Perhaps the biggest common mistake in setting forth is in the assumption that our own strength and potential for success will remain in tact and uncompromised while tethered to our chosen partner. So, the first time we stumble, we are inclined toward irritation and blame, rather than to see it as the nature of the game of romance, which as long as we’re in it will require acknowledgement and acceptance of our partner’s limitations and their effects on our own potential as we attempt to move forward together.
That being said, communication is our biggest asset as a team. Without it we can only guess at what each of us requires to optimize our movements. We remain individuals, yet our movements are felt by our partner as long as we remain connected through relationship. If we can’t accept this, then we must be willing to go it alone. It’s that simple, but not necessarily easy. As sometimes communication itself becomes a stumbling point, where often one of the participants decides to stop communicating as a strategy for personal pain relief leaving their partner struggling alone with the weight of the relationship firmly tied to them.
To put it bluntly, “I don’t want to talk about it.”, (meaning, “I REFUSE to talk about it.”), is not a fair option as long a you are part of a team. Period. Opting out of communication in any relationship is at best the equivalent of slamming a door in your partner’s face and at worst is like cutting off their oxygen supply while expecting them to continue the race with you.
Talking about it LATER is a valid option, as is setting up perimeters to help make communication easier. It might even be helpful or necessary to enlist the help of a qualified third party, such as a mediator or therapist, to keep communication on track. The variations as to HOW and WHEN communication will take place are negotiable. But just because one of the parties has trouble communicating, or doesn’t feel comfortable (or even SAFE) communicating, does not afford the option to clam up and avoid communication altogether. Whenever this happens, the connection is broken and the *relationship* is over until communication can be reestablished. You can continue moving around under the label of *relationship*, but by definition this is a pretense and will ultimately expose itself as such, giving way to visible breakup as soon as the person stuck on the other end of “I don’t want to talk about it.” has had enough of carrying the emotional responsibility for both parties.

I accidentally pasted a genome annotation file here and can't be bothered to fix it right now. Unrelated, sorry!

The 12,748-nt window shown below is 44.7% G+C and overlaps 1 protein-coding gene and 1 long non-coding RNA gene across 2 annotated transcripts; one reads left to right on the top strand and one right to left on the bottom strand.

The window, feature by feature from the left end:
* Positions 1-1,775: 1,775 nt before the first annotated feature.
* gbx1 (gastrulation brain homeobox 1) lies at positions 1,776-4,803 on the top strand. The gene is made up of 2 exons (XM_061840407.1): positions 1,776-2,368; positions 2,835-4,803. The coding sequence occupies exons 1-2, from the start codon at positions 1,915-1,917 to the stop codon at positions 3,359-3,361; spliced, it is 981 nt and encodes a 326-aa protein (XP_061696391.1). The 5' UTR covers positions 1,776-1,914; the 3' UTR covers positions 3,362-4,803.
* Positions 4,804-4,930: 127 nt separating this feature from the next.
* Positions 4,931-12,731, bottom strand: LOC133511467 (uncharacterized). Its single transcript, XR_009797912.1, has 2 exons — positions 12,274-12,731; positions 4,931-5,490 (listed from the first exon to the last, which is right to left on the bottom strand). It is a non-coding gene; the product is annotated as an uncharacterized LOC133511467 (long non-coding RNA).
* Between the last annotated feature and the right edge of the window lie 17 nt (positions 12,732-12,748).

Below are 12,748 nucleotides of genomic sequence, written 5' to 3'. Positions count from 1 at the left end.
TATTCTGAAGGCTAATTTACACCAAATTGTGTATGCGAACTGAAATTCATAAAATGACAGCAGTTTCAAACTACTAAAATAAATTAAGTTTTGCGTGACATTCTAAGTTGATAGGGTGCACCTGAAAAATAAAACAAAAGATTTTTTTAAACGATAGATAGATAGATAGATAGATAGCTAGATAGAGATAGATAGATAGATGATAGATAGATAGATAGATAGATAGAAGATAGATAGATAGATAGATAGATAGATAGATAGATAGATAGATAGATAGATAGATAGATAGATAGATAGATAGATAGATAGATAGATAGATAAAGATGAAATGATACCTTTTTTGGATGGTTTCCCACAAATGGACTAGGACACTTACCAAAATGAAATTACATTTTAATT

Along with “I don’t want to talk about it.” goes “I’m not good at dealing with emotions.” and “I’m not into drama.” And that’s fine, as long as there is some willingness and effort to continue to communicate in spite of these viewpoints/limitations/preferences. They cannot be used as excuses from the responsibility of communication, however they are legitimate factors of consideration when negotiating communication styles in the interest of conflict resolution.
There is plenty of information online and through any good therapist about negotiating conflicts with respect to communication styles. Successful navigation of life in the context of romantic relationship, regardless of he level of commitment be it casual sex and dating, to friends with benefits or long term commitment such as marriage, WILL require the ability to discuss emotional issues as well as logistic ones. This truth cannot be avoided. So, if you are one of those who is inclined to say, “I don’t want to talk about it.”, for the sake of yourself, your partner and your shared romantic interests, start by figuring out what you need to address your own style of communication and work with your partner in advance of conflict to form strategies to allow a clear pathway to resolution. Likewise, if you want to talk about it, but are constantly met with hostility or avoidance, you will likely need to involve a therapist to facilitate healthy and safe communication practices. There is no way around it.